Following David Cameron's announcement of an EU referendum, British think tank the Institute of Economic Affairs (IEA) announced in July 2013 a competition to find the best plan for a UK exit from the European Union, declaring that a departure is a 'real possibility' after the next election.[54] Those interested were asked to submit a 2,000-word proposal by 16 September 2013, with around 20 of the best being asked to produce a more detailed version.[55] Eight judges, including former Chancellor of the Exchequer Nigel Lawson, determined which entry is the most plausible.[55] The winning entry was awarded 100,000 euros (£86,525), and was announced on 8 April 2014.[55][56]

Iain Mansfield submitted the winning proposal in the competition with a submission focusing on addressing both trade and regulatory issues with EU members as well as other UK global trading partners.[56][57]

The six finalists for the Brexit prize had been announced on 26 March 2014. They were Rory Broomfield and Iain Murray (coauthored submission), Professor Stephen Bush, Ben Clements, Tim Hewish, Iain Mansfield, and Daniel Pycock.[58]

Opinion polling

Renegotiated terms

The proposed referendum discussed in this article would be on the basis of a prior renegotiation by the British government of its relationship with Europe. The first tables below show polling when the question is asked on this basis.

2014

Date(s) conducted stay leave Unsure Sample Held by Notes
30 Nov - 1 Dec 55% 25% 17% 1,763 YouGov/The Sun
17th-19th November 58% 25% 13% 1,124 YouGov / The Evening Standard London adults only.
16th-17th November 58% 24% 14% 1,589 YouGov / The Sun
4-7 November 40% 43% 17% 1,707 Opinium/The Observer
2nd-3rd November 52% 27% 15% 1,652 YouGov / The Sun
19th-20th October 55% 24% 17% 1,727 YouGov / The Sun
21st-22nd September 54% 25% 16% 1,671 YouGov / The Sun
25th-26th August 54% 26% 16% 2,021 YouGov / The Sun
10th-11th August 54% 23% 18% 1,676 YouGov / The Sun
13th-14th July 52% 25% 19% 1,745 YouGov / The Sun
29th-30th June 54% 23% 17% 1,729 YouGov / The Sun
15th-16th June 57% 22% 16% 1,696 YouGov / The Sun
18–19th May 53% 24% 18% 1,740 YouGov Northern Ireland not sampled
24–25 April 50% 26% 18% 1,835 YouGov/Sunday Times Northern Ireland not sampled
21–22 April 52% 26% 18% 2,190 YouGov/The Sun Northern Ireland not sampled
23–24 March 54% 25% 17% 2,190 YouGov/The Sun Northern Ireland not sampled
9–10 March 52% 27% 16% 3,195 YouGov/The Sun Northern Ireland not sampled
9–10 February 47% 27% 18% 1,685 YouGov/The Sun Northern Ireland not sampled
12–13 January 48% 29% 18% 1,762 YouGov/The Sun Northern Ireland not sampled

2013

Date(s) conducted stay leave Unsure Sample Held by Notes
12–13 May 45% 33% 19% 1,748 YouGov/The Sun Northern Ireland not sampled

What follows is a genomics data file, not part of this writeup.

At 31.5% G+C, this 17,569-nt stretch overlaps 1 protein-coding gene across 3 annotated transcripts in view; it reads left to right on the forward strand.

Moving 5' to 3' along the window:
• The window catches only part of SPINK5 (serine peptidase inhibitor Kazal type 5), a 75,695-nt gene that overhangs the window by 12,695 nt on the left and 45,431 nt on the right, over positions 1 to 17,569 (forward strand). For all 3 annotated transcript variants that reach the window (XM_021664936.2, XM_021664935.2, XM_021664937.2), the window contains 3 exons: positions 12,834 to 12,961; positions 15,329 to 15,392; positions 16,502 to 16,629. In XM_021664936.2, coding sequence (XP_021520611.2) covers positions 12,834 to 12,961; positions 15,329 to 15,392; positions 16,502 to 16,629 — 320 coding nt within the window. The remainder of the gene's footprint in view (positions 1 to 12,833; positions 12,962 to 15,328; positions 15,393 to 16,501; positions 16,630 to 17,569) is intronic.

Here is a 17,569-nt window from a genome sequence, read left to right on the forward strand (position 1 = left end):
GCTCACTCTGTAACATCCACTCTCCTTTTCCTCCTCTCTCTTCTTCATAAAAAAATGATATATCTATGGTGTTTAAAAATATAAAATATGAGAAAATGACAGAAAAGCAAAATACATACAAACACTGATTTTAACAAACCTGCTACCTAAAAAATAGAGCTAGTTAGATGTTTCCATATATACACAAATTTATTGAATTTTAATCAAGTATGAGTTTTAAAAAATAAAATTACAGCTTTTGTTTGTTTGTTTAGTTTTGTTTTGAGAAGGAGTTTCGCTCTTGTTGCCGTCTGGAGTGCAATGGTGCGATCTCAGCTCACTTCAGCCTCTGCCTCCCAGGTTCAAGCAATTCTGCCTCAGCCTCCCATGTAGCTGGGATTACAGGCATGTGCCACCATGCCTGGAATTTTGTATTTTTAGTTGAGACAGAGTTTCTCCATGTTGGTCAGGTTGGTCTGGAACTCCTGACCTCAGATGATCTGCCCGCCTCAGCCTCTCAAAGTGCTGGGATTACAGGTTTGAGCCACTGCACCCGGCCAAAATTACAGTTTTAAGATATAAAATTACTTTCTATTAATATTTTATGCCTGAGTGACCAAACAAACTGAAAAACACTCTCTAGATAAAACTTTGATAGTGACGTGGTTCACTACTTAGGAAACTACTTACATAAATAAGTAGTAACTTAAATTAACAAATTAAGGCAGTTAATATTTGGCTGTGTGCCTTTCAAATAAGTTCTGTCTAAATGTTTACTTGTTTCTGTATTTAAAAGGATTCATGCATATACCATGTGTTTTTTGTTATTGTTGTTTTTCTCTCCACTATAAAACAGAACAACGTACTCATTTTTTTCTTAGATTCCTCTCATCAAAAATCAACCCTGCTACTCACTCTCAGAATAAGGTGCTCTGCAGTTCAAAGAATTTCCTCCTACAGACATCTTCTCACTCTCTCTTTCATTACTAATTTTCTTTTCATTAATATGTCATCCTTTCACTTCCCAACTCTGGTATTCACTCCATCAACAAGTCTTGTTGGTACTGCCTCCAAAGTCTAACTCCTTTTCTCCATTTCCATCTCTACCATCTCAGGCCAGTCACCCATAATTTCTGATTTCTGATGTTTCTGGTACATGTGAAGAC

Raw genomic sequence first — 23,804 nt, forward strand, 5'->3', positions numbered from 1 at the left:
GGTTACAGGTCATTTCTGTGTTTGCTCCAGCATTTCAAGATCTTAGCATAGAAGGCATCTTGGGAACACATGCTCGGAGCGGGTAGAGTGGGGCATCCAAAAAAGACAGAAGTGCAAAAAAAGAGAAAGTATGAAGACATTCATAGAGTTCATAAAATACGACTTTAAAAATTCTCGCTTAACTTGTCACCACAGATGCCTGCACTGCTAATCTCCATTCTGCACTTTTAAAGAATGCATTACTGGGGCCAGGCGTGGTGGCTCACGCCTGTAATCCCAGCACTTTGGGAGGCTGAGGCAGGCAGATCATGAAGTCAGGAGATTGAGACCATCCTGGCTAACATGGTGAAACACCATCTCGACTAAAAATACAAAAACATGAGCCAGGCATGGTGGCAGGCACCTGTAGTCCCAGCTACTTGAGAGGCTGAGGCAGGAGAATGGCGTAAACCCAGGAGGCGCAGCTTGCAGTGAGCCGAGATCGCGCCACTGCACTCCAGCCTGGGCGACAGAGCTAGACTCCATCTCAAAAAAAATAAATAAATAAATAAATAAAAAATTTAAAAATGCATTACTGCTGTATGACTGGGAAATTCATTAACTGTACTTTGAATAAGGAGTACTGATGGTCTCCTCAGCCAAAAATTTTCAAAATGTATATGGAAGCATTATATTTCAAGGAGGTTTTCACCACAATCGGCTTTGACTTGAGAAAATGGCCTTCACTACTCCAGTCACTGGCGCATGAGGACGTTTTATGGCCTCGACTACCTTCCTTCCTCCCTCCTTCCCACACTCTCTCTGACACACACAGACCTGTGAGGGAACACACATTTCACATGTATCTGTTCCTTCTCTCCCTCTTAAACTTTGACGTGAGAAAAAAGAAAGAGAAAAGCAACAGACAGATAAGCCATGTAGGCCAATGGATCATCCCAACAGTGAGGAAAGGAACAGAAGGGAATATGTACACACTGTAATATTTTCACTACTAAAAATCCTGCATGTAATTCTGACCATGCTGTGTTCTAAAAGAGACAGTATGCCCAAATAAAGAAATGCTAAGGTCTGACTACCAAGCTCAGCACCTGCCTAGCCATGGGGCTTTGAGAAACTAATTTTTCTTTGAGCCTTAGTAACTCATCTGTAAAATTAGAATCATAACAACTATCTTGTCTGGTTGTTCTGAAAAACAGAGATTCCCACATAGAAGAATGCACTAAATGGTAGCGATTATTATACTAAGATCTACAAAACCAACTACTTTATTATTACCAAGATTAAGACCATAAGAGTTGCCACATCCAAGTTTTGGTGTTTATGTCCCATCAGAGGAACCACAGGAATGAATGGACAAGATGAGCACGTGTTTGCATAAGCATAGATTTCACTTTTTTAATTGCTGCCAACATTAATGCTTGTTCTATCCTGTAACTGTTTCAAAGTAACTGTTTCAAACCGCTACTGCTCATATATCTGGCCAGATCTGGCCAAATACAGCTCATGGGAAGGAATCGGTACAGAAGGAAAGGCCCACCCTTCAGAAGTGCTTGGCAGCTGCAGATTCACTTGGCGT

9–10 May 45% 32% 20% 1,945 YouGov/Sunday Times Northern Ireland not sampled
7–8 April 46% 31% 17% 1,765 YouGov/The Sun Northern Ireland not sampled
17–18 February 52% 28% 14% 1,713 YouGov/The Sun Northern Ireland not sampled

Standard polling on EU membership

The tables below show polling on whether the UK should be in or out of the EU. It does not ask the question in the context of a proposed prior renegotiation.

2014

Date(s) conducted stay leave Unsure Sample Held by Notes
30 November-1 December 42% 39% 16% 1,763 YouGov/The Sun Northern Ireland not sampled
20-26 November 38% 43% 15% 1,641 YouGov EuroTrack Northern Ireland not sampled
21-23 November 32% 48% 20% 2,049 ComRes/ITV Northern Ireland not sampled
20-21 November 40% 41% 15% 1,970 YouGov/The Sunday Times Northern Ireland not sampled
20-21 November 40% 41% 16% 2,314 YouGov/The Sun on Sunday Northern Ireland not sampled
17-19 November 45% 37% 14% 1,124 YouGov/The Evening Standard London adults only.
16-17 November 39% 39% 17% 1,589 YouGov/The Sun Northern Ireland not sampled
7 November 31% 51% 18% 979 Survation/Mail on Sunday Northern Ireland not sampled
2-3 November 38% 41% 16% 1,652 YouGov/The Sun Northern Ireland not sampled
30-31 October 37% 43% 16% 1,808 YouGov/The Sunday Times Northern Ireland not sampled
27-28 October 35% 44% 21% 2,052 YouGov/The Times Northern Ireland not sampled
23-24 October 41% 40% 15% 2,069 YouGov/Sunday Times Northern Ireland not sampled
19–20 October 40% 39% 16% 1,727 YouGov/The Sun Northern Ireland not sampled
11-14 October 2014 56% 36% 8% 1,002 Ipsos MORI Northern Ireland not sampled
21–22 September 42% 38% 14% 1,671 YouGov/The Sun Northern Ireland not sampled
25–26 August 41% 40% 14% 2,021 YouGov/The Sun Northern Ireland not sampled
10–11 August 40% 38% 17% 1,676 YouGov/The Sun Northern Ireland not sampled
13–14 July 41% 38% 16% 1,745 YouGov/The Sun Northern Ireland not sampled
29–30 June 40% 39% 16% 1,729 YouGov/The Sun Northern Ireland not sampled
27-29 June 36% 43% 21% 2,049 ComRes/ITV
27-28 June 39% 47% 14% 1,000 Survation/Mail on Sunday
26-27 June 39% 37% 18% 1,936 YouGov /Sunday Times